Beatty, N. A. (2013) Cognitive Visual Literacy: From Theories and Competencies to Pedagogy. Art Documentation, 32(1), 33-42.
This article reviews the ACRL standards and demonstrates ways to integrate visual literacy instruction into the classroom. The author also reviews cognitive theories associated with visual literacy.
First the author makes the case for why visual literacy is essential to being literate in the 21st century. Images are everywhere and we interact with them on a daily basis both in our professional and personal lives. Creating and posting images is a regular activity for most of us. The author argues that librarians can include visual literacy instruction into information literacy instruction. And I would argue when it is appropriate or when it makes sense. She argues that cognitive theories such as Dual Coding Theory, Cognitive Load Theory and Multimedia Learning Theory can help teach visual literacy to students.
Here are brief explanations of the theories:
Dual Coding Theory: humans have a visual memory and a verbal memory.
Cognitive Load Theory: when new information is presented it is best to tie it with existing information already in the long term memory.
Multimedia Learning Theory: Using words to describe images. Is this a challenge?
The Visual Literacy Standards definition: “a set of abilities that enables an individual to effectively find, interpret, evaluate, use and create images and visual media.”
The author mentions the following visual literacy standards and performance indicators in the paper though this is not a complete list of performance indicators. I have provided examples for application from either the author or myself:
Standard 1. The visually literate student determines the nature and extent of the visual material needed.
1. The visually literate student defines and articulates a need for an image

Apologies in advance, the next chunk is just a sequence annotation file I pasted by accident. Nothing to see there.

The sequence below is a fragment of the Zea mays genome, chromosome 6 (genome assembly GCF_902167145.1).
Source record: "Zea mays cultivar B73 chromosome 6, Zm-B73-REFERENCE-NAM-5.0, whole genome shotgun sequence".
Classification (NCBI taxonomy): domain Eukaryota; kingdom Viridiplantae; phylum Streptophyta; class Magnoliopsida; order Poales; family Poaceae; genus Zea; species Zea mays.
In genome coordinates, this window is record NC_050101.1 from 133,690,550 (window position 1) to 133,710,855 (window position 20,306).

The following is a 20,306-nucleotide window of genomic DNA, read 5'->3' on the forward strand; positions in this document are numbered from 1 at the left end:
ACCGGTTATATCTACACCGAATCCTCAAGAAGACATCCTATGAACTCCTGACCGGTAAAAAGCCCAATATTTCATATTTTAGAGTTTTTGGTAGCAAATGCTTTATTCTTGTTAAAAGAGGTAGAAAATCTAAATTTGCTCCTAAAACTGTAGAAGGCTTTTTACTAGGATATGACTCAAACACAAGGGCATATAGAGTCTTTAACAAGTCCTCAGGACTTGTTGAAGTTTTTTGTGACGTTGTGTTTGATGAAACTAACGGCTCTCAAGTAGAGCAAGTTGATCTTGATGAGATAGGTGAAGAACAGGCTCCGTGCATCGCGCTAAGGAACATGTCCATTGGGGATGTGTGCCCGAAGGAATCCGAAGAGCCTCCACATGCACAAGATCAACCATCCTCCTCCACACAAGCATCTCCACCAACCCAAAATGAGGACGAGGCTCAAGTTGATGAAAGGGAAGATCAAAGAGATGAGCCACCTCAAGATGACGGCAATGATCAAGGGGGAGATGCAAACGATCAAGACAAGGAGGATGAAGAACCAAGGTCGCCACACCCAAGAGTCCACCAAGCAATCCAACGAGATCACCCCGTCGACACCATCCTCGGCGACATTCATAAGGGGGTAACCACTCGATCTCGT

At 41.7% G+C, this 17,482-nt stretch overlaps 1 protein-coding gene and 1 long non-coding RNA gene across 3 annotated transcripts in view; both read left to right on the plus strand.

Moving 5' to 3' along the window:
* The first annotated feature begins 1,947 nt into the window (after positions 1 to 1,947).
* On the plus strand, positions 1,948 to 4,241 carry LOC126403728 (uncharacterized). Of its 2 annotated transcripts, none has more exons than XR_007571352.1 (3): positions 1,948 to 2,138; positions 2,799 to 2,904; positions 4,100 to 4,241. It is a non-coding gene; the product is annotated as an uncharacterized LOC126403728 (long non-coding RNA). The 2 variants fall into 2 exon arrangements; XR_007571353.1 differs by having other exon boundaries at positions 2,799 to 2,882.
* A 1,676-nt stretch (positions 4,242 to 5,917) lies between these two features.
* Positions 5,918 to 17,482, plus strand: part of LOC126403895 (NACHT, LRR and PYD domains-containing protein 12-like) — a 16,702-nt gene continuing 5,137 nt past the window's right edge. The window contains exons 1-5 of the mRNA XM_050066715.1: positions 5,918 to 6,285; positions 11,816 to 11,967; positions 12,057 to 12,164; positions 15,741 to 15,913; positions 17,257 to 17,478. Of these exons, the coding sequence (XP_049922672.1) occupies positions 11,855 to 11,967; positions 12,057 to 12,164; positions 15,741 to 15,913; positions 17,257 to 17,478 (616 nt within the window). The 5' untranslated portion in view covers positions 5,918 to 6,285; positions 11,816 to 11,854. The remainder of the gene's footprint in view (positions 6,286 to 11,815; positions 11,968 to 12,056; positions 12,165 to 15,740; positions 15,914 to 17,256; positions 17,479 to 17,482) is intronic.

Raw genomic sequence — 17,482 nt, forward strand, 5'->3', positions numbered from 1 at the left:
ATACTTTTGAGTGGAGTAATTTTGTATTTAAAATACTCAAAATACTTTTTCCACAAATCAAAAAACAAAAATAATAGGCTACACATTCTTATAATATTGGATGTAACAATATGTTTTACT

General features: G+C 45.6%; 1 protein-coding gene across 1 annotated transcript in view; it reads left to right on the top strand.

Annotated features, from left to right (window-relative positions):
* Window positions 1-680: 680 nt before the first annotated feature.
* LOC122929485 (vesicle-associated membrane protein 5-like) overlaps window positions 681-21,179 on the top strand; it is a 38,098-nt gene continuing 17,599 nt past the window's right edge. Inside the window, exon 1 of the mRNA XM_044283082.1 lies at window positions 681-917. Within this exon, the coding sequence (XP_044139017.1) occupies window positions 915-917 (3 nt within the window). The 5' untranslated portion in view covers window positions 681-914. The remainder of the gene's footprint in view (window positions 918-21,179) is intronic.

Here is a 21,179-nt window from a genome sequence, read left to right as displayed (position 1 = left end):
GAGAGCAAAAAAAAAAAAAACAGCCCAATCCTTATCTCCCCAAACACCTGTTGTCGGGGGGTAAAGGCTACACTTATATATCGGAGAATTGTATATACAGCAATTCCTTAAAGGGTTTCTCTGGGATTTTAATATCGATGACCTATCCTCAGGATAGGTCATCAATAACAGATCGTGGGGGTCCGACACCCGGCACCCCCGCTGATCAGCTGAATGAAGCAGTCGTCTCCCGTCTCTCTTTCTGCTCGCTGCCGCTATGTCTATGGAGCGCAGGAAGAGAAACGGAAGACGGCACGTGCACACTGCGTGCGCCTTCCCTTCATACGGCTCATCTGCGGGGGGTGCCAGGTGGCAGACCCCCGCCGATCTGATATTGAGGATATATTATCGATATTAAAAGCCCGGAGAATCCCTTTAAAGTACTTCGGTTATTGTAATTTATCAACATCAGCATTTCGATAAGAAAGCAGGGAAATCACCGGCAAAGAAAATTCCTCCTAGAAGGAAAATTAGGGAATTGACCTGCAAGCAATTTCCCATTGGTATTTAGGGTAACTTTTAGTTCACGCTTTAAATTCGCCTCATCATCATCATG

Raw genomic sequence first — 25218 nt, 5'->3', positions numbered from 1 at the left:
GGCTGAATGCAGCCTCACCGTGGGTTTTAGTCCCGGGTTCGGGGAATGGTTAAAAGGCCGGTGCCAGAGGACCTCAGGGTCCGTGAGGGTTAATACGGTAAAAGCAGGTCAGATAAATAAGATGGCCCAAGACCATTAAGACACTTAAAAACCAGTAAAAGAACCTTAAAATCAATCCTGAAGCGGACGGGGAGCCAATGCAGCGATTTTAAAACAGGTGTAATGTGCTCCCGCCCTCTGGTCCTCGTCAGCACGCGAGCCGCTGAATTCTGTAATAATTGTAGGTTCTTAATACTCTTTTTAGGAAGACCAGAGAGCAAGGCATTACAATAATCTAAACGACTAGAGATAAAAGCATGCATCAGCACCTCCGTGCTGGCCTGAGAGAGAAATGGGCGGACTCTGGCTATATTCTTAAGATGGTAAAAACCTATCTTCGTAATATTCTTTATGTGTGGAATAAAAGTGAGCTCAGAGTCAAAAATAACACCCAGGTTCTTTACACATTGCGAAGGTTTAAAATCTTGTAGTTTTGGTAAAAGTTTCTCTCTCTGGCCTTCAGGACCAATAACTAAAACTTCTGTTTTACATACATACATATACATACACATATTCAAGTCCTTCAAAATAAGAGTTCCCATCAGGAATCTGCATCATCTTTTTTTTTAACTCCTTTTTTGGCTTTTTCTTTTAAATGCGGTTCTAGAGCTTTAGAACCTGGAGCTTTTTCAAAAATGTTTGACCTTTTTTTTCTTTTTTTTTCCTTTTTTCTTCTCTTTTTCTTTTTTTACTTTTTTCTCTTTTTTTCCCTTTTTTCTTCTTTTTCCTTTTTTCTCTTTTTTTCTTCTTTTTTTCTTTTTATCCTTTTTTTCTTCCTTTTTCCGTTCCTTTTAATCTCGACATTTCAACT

2. The visually literate student identifies a variety of images sources, materials and types (ex. Help students find images, show them more effective ways to find images and introduce tools)
Standard 2. The visually literate student finds and accesses needed images and visual media effectively and efficiently. (ex. Ask students to find images on a particular topic)
Standard 3. The visually literate student interprets and analyzes the meanings of images and visual media.
1. The visually literate student can identify information relevant to an image’s meaning.
2. The visually literate student situates an image in its cultural, social and historical contexts.
3. The visually literate student should be able to identify the physical, technical and design components of an image. (ex. Analog or born digital; original or reproduction; altered or manipulated)
4. The visually literate student validates interpretation and analysis of images through discourse with others. (ex. this could be done in a seminar style class)
Standard 4. The visually literate student evaluates images and their sources (ex. Comparing images of an iconic work like the Mona Lisa)
Standard 5. The visually literate student uses images effectively for different purposes. (ex. Performance indicator 2: using technology effectively. Using new digital media lab and programming available)
Standard 6. The visually literate student designs and creates meaningful images and visual media. (ex. Performance indicator 3: using a variety of tools and technologies to produce images and visual media. Again leveraging the digital media lab offerings)
Standard 7. The visually literate student understands many of the ethical, legal, social and economic issues surrounding the creation and use of images and visual media, and accesses and uses visual materials ethically. (ex. Comparing the same image and metadata/citation from two different sources)
The author talks about finding an image in an art history class but do you teach classes where the students clearly needs to find images?
Are you familiar with the ACRL Visual Literacy standards? Do you incorporate Visual Literacy into library instruction?
Do you think it is important to discuss visual literacy with students outside of the visual disciplines? Or do you think visual literacy is interdisciplinary?
Do you show students how to find images and how to use particular tools to find images?
Do you teach students how to cite images analogous to citing textual sources?
How can we create opportunities in the new Digital Media Labs for teaching Visual Literacy?